Java foundation 20 Java exception handling

Java exception handling

Exceptions are some errors in the program, but not all errors are exceptions, and errors can sometimes be avoided.

For example, if your code is missing a semicolon, the result will be that the error is Java lang.Error; If you use system out. Println (11 / 0), then you will throw Java because you use 0 as the divisor Exception of lang.arithmeticexception.

There are many reasons for exceptions, usually including the following categories:
The user entered illegal data.
The file to open does not exist.
The connection is interrupted during network communication, or the JVM memory overflows.

Some of these exceptions are caused by user errors, some are caused by program errors, and others are caused by physical errors.

You need to master the following three types of exceptions:
Checking exceptions: the most representative checking exceptions are those caused by user errors or problems, which cannot be foreseen by programmers. For example, when you want to open a nonexistent file, an exception occurs. These exceptions cannot be simply ignored at compile time.
Runtime exceptions: runtime exceptions are exceptions that may be avoided by programmers. In contrast to checking exceptions, runtime exceptions can be ignored at compile time.
Error: the error is not an exception, but a problem out of the control of the programmer. Errors are usually ignored in code. For example, when the stack overflows, an error occurs, and they cannot be checked during compilation.

1, Hierarchy of Exception class

All exception classes are from Java A subclass inherited by the lang.exception class.
The Exception class is a subclass of the Throwable class. In addition to the Exception class, Throwable also has a subclass Error.

Java programs usually do not catch errors. Errors usually occur in the case of serious failures, which are outside the scope of Java program processing.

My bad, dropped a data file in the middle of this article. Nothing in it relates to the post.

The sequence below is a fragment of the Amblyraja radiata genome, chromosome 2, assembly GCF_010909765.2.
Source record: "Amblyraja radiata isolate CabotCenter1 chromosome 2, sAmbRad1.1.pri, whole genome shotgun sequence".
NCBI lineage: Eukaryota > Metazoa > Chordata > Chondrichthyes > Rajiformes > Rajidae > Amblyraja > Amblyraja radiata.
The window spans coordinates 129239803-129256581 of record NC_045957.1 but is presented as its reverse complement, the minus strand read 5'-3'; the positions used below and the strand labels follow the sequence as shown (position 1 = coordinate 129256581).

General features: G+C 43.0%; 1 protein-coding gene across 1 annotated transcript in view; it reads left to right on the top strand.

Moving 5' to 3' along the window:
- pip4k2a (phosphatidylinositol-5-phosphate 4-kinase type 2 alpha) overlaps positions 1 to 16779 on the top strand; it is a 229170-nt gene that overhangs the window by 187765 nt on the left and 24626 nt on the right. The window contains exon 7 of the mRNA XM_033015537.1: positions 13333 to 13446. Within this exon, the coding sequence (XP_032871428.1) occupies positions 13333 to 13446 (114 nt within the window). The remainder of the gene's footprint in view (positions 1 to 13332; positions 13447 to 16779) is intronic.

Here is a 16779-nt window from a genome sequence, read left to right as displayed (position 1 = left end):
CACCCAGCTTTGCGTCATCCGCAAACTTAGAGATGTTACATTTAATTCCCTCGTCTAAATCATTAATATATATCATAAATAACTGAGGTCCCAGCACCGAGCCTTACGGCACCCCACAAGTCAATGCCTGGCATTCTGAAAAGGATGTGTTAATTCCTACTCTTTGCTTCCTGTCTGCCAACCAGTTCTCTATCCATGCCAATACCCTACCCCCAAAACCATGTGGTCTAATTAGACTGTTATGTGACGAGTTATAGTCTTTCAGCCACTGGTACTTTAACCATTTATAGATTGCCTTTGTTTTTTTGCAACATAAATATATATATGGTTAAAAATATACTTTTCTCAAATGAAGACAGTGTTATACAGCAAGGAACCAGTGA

Error is used to indicate an error in the runtime environment.

2, Java built-in exception class

The Java language defines some exception classes in Java Lang standard package.

Subclasses of the standard runtime exception class are the most common exception classes. Due to Java Lang package is loaded into all Java programs by default, so most exceptions inherited from runtime exception classes can be used directly.

Java also defines some other exceptions according to various class libraries. The following table lists Java's non checking exceptions.

abnormal describe
ArithmeticException Arithmetic exception: this exception is thrown when the operation condition of the exception occurs. For example, when an integer is "divided by zero", an instance of this class is thrown.
ArrayIndexOutOfBoundsException Array overflow exception, an exception thrown when accessing an array with an illegal index. If the index is negative or greater than or equal to the array size, the index is illegal.
ArrayStoreException An exception thrown when trying to store an object of the wrong type into an object array.
ClassCastException This exception is thrown when an attempt is made to cast an object to a subclass that is not an instance.
IllegalArgumentException When an exception is thrown, it indicates that an illegal or incorrect parameter has been passed to the method.
IllegalMonitorStateException The exception thrown indicates that a thread has tried to wait for the monitor of the object, or tried to notify other monitors waiting for the object without specifying the monitor itself.
IllegalStateException A signal generated when a method is called at an illegal or inappropriate time. In other words, the Java environment or Java application is not in the appropriate state required by the requested operation.
IllegalThreadStateException An exception thrown when a thread is not in the appropriate state required by the requested operation.
IndexOutOfBoundsException Indicates that a sort index (such as sorting an array, string, or vector) is out of range.
NegativeArraySizeException This exception is thrown if the application attempts to create an array with a negative size.
NullPointerException Null pointer exception, which is thrown when the application attempts to use null where an object is needed
NumberFormatException This exception is thrown when an application attempts to convert a string to a numeric type, but the string cannot be converted to the appropriate format.
SecurityException An exception thrown by the security manager indicating a security violation.
StringIndexOutOfBoundsException This exception is thrown by the String method to indicate that the index is either negative or exceeds the size of the String.